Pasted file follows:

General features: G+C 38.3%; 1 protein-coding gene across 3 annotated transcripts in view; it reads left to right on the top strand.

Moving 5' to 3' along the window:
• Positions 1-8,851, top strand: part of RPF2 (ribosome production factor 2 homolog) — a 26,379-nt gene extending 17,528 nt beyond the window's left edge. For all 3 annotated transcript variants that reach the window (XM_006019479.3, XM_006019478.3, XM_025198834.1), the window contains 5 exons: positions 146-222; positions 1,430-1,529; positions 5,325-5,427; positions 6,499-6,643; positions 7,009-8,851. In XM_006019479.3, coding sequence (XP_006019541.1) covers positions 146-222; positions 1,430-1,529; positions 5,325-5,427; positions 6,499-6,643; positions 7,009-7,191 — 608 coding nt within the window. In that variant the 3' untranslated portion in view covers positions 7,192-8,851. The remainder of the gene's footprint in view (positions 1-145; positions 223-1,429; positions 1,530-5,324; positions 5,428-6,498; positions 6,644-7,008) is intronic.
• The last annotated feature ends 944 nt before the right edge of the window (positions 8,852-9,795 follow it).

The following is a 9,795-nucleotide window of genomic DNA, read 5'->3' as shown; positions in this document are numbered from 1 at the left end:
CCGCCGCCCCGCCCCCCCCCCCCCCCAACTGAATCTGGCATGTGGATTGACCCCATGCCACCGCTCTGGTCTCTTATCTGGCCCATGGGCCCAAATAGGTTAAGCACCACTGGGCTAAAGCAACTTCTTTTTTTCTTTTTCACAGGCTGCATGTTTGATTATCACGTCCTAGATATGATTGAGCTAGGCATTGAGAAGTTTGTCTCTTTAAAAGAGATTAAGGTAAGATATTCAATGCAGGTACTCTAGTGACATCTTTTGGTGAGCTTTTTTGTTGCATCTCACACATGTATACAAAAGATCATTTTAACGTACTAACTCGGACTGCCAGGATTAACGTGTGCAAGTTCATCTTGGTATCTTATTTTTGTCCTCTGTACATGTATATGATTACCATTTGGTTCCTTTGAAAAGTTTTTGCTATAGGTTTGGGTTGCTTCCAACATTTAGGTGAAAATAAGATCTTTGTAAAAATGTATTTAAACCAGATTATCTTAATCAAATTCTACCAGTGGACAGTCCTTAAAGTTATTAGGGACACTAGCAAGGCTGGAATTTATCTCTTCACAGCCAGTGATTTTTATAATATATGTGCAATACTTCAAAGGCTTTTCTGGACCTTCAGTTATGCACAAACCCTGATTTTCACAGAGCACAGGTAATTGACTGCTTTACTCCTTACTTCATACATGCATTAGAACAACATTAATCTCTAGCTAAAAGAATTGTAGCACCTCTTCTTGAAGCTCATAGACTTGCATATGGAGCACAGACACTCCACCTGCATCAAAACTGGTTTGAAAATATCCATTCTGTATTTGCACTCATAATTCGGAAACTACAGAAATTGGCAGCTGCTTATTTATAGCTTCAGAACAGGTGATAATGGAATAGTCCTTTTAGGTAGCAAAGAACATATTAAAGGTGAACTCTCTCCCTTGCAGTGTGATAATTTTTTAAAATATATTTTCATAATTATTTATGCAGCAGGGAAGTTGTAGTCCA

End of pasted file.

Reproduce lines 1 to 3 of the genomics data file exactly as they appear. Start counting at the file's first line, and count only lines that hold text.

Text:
General features: G+C 38.3%; 1 protein-coding gene across 3 annotated transcripts in view; it reads left to right on the top strand.

Moving 5' to 3' along the window:
• Positions 1-8,851, top strand: part of RPF2 (ribosome production factor 2 homolog) — a 26,379-nt gene extending 17,528 nt beyond the window's left edge. For all 3 annotated transcript variants that reach the window (XM_006019479.3, XM_006019478.3, XM_025198834.1), the window contains 5 exons: positions 146-222; positions 1,430-1,529; positions 5,325-5,427; positions 6,499-6,643; positions 7,009-8,851. In XM_006019479.3, coding sequence (XP_006019541.1) covers positions 146-222; positions 1,430-1,529; positions 5,325-5,427; positions 6,499-6,643; positions 7,009-7,191 — 608 coding nt within the window. In that variant the 3' untranslated portion in view covers positions 7,192-8,851. The remainder of the gene's footprint in view (positions 1-145; positions 223-1,429; positions 1,530-5,324; positions 5,428-6,498; positions 6,644-7,008) is intronic.